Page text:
There is nothing noble about a husband suffering in dutiful acquiescence. That will only cause his frigid wife to further despise him. When you’re given carte blanche, play the damn card!
I understand Vox’s point here. It is a sensible point of view from the perspective that women are genetically pre-disposed to look down on virtuous men. But the opposite is true. There is nobility in a man keeping his oath, despite hardship. Despite the frigid wife despising him, the virtue is that the man is being true to his own nature, is honoring God, is living according to his code, even though it cost him the affection of his wife. It would be foolish, counter-productive and weak to suffer in dutiful acquiescence if his only purpose in doing so was to please his wife, his family, or his church elders. But doing to to please himself is a totally different matter. It is imminently Alpha for a man to claim, “This is how I choose to live my life. This is the man I choose to be. I can be no other.”
As Dr Laura once said, “sex isn’t the most important thing in life, unless you aren’t getting any”. There is wisdom hidden in there if you look closely enough. Humans are not animals. We don’t need to breed just because the biological clock ticks and tocks. Fat and ugly people get to breed a LOT less often than everyone else. The same for the elderly, both because of infirmity, lack of attractiveness, lack of attraction, and lack of desire. Humans are much more than their sex drives. Marriage is much more than a contractual obligation to engage in sex on a scheduled basis. And the failure of a wife to provide sex is not itself justification or even a sufficient motivation for a man to seek elsewhere. At most, it is a reason to amend other parts of the agreement.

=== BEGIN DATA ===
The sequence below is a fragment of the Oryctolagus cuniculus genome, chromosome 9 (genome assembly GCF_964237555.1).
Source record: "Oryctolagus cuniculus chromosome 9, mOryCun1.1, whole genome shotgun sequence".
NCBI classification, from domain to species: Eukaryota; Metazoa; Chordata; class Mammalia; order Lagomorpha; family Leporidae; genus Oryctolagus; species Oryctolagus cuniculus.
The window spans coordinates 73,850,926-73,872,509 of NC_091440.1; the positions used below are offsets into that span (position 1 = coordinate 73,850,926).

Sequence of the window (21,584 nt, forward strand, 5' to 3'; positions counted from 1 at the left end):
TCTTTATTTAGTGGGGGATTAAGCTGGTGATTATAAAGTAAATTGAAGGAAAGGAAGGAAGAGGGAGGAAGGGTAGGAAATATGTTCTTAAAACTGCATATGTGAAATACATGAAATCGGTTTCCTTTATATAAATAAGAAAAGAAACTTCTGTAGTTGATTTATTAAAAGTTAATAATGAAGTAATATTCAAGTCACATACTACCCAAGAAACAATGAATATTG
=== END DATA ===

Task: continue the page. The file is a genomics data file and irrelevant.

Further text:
From the comments…
Yet sex outside marriage still goes against the Christian life requirements.
That depends on what you define marriage as. In our modern society, marriage can be anything you want it to be. There are no rules. Back in the Bibilcal days, marriage was a very different thing than it is today. To compare one with the other is pointless. To say that we are all bound by Bible rules of marriage, when that is clearly not the case, is not just pointless, it is schizophrenic. In Bible days, you didn’t get a marriage license. You got two families to agree. Then it was a done deal. In some cases, you just went to the slave market and bought one for yourself. She had no say in it. You could even capture a woman as a spoil of war and make her your wife. Watch the Moslems. They are particularly instructive about how things were thousands of years ago.
The same is true about divorce. In the Bible, a divorce was final and permanent. Not so today. If you get a divorce in modern America, the husband normally is expected to continue to provide for his ex wife and children. So, Biblically, that’s not a divorce at all. In biblical ways, if he remarries, he is just “adding” a wife, not trading one for another.
Instead of “playing the card”, the virtuous man should simply recognize that the partnership is broken. Playing the card, will not fix it. It will likely just add more complexity to the breakage. I am certainly not in the “Fireproof” camp. I don’t believe in rewarding bad behavior. A man in that position would carefully evaluate his options consistent with the demands of his own conscience and pick the best choice. It is never all or nothing.